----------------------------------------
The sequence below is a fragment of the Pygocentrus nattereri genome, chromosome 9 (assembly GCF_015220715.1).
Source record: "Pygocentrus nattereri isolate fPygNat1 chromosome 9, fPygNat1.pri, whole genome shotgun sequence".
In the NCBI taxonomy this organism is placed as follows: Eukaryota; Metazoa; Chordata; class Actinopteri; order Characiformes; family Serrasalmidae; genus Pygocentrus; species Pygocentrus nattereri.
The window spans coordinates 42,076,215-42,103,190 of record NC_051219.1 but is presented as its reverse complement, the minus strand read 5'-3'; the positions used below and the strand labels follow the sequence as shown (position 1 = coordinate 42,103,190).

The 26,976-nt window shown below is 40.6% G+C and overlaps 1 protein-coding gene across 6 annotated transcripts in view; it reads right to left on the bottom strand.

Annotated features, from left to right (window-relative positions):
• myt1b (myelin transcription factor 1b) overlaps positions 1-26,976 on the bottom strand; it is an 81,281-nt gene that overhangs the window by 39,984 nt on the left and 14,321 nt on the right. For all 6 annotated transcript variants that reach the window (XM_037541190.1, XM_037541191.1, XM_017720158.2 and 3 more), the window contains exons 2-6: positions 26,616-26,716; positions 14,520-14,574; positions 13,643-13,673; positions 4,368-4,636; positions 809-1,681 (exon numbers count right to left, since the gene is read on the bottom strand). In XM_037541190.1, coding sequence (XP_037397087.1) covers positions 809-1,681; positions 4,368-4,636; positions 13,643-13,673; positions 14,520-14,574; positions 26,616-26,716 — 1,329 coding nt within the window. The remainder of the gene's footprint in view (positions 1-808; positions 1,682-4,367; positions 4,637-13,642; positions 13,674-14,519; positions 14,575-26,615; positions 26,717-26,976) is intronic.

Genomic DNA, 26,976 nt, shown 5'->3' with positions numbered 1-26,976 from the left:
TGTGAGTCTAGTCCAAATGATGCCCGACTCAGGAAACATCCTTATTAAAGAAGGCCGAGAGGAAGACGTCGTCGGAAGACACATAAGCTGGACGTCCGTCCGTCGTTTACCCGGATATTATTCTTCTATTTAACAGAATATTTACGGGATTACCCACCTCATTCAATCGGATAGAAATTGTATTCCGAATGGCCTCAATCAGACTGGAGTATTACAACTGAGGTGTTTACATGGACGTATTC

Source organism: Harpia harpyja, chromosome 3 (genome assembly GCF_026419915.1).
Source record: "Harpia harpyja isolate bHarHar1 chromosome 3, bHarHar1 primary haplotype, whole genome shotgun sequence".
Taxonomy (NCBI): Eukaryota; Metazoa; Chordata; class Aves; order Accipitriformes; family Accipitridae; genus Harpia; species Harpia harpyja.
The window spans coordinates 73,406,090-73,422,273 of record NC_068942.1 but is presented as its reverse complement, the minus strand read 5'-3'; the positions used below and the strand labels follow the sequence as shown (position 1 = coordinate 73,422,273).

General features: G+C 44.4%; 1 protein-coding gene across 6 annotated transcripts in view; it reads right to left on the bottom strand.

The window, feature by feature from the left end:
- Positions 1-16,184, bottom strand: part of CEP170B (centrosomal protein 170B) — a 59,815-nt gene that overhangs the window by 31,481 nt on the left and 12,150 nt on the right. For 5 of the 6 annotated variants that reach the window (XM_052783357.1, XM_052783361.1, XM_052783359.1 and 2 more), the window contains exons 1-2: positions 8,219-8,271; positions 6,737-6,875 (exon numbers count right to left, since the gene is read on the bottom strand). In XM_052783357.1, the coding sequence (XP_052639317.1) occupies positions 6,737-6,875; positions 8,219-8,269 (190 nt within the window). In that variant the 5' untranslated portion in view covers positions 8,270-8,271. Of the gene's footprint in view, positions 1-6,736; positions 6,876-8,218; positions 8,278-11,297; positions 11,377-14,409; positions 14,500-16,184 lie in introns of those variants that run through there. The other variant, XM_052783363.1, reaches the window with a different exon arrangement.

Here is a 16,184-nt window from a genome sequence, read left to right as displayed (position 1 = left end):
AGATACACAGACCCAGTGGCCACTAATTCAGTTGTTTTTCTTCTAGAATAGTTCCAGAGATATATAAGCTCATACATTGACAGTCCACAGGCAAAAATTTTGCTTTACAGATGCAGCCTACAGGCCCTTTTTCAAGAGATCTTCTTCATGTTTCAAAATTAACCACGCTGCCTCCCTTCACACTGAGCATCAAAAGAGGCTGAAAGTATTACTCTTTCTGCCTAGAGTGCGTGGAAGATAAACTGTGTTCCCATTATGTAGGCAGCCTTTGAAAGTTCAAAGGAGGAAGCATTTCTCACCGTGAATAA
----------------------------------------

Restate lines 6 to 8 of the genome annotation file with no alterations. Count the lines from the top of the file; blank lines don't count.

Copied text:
Annotated features, from left to right (window-relative positions):
• myt1b (myelin transcription factor 1b) overlaps positions 1-26,976 on the bottom strand; it is an 81,281-nt gene that overhangs the window by 39,984 nt on the left and 14,321 nt on the right. For all 6 annotated transcript variants that reach the window (XM_037541190.1, XM_037541191.1, XM_017720158.2 and 3 more), the window contains exons 2-6: positions 26,616-26,716; positions 14,520-14,574; positions 13,643-13,673; positions 4,368-4,636; positions 809-1,681 (exon numbers count right to left, since the gene is read on the bottom strand). In XM_037541190.1, coding sequence (XP_037397087.1) covers positions 809-1,681; positions 4,368-4,636; positions 13,643-13,673; positions 14,520-14,574; positions 26,616-26,716 — 1,329 coding nt within the window. The remainder of the gene's footprint in view (positions 1-808; positions 1,682-4,367; positions 4,637-13,642; positions 13,674-14,519; positions 14,575-26,615; positions 26,717-26,976) is intronic.

Genomic DNA, 26,976 nt, shown 5'->3' with positions numbered 1-26,976 from the left: